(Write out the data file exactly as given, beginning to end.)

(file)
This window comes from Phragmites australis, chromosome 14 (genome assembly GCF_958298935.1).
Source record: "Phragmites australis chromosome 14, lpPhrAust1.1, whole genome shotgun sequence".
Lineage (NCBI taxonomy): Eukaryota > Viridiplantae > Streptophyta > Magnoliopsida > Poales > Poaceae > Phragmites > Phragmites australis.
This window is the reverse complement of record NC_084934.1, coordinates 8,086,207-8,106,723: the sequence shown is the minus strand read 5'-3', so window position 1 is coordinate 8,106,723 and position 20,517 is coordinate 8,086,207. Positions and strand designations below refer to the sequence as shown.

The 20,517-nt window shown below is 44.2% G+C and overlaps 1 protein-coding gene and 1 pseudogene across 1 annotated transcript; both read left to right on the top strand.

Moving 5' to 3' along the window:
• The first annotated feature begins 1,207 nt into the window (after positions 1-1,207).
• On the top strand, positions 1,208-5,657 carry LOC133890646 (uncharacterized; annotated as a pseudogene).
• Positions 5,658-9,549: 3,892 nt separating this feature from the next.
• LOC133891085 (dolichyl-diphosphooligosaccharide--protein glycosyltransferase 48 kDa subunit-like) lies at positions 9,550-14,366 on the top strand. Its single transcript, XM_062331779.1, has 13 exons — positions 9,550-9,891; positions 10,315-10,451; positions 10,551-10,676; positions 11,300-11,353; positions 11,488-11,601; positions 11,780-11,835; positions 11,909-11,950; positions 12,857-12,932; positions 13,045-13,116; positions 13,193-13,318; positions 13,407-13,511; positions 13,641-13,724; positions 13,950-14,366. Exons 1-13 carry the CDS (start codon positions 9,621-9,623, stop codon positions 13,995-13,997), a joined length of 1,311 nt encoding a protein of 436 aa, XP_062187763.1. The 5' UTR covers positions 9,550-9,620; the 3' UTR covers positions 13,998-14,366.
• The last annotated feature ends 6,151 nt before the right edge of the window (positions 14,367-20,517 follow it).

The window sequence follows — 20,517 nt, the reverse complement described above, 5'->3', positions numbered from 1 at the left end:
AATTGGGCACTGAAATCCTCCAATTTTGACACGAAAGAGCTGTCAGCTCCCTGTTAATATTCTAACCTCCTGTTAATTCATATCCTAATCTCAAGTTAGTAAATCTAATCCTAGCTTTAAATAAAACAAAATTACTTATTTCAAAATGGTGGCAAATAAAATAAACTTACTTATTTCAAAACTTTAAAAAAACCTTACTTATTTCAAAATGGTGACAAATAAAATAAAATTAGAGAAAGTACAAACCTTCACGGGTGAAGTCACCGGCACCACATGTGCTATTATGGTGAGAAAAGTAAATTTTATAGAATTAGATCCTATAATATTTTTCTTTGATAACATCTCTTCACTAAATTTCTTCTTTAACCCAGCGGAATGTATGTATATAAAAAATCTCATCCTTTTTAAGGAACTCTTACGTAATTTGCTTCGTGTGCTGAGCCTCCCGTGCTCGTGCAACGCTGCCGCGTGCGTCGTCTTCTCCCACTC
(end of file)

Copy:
This window comes from Phragmites australis, chromosome 14 (genome assembly GCF_958298935.1).
Source record: "Phragmites australis chromosome 14, lpPhrAust1.1, whole genome shotgun sequence".
Lineage (NCBI taxonomy): Eukaryota > Viridiplantae > Streptophyta > Magnoliopsida > Poales > Poaceae > Phragmites > Phragmites australis.
This window is the reverse complement of record NC_084934.1, coordinates 8,086,207-8,106,723: the sequence shown is the minus strand read 5'-3', so window position 1 is coordinate 8,106,723 and position 20,517 is coordinate 8,086,207. Positions and strand designations below refer to the sequence as shown.

The 20,517-nt window shown below is 44.2% G+C and overlaps 1 protein-coding gene and 1 pseudogene across 1 annotated transcript; both read left to right on the top strand.

Moving 5' to 3' along the window:
• The first annotated feature begins 1,207 nt into the window (after positions 1-1,207).
• On the top strand, positions 1,208-5,657 carry LOC133890646 (uncharacterized; annotated as a pseudogene).
• Positions 5,658-9,549: 3,892 nt separating this feature from the next.
• LOC133891085 (dolichyl-diphosphooligosaccharide--protein glycosyltransferase 48 kDa subunit-like) lies at positions 9,550-14,366 on the top strand. Its single transcript, XM_062331779.1, has 13 exons — positions 9,550-9,891; positions 10,315-10,451; positions 10,551-10,676; positions 11,300-11,353; positions 11,488-11,601; positions 11,780-11,835; positions 11,909-11,950; positions 12,857-12,932; positions 13,045-13,116; positions 13,193-13,318; positions 13,407-13,511; positions 13,641-13,724; positions 13,950-14,366. Exons 1-13 carry the CDS (start codon positions 9,621-9,623, stop codon positions 13,995-13,997), a joined length of 1,311 nt encoding a protein of 436 aa, XP_062187763.1. The 5' UTR covers positions 9,550-9,620; the 3' UTR covers positions 13,998-14,366.
• The last annotated feature ends 6,151 nt before the right edge of the window (positions 14,367-20,517 follow it).

The window sequence follows — 20,517 nt, the reverse complement described above, 5'->3', positions numbered from 1 at the left end:
AATTGGGCACTGAAATCCTCCAATTTTGACACGAAAGAGCTGTCAGCTCCCTGTTAATATTCTAACCTCCTGTTAATTCATATCCTAATCTCAAGTTAGTAAATCTAATCCTAGCTTTAAATAAAACAAAATTACTTATTTCAAAATGGTGGCAAATAAAATAAACTTACTTATTTCAAAACTTTAAAAAAACCTTACTTATTTCAAAATGGTGACAAATAAAATAAAATTAGAGAAAGTACAAACCTTCACGGGTGAAGTCACCGGCACCACATGTGCTATTATGGTGAGAAAAGTAAATTTTATAGAATTAGATCCTATAATATTTTTCTTTGATAACATCTCTTCACTAAATTTCTTCTTTAACCCAGCGGAATGTATGTATATAAAAAATCTCATCCTTTTTAAGGAACTCTTACGTAATTTGCTTCGTGTGCTGAGCCTCCCGTGCTCGTGCAACGCTGCCGCGTGCGTCGTCTTCTCCCACTC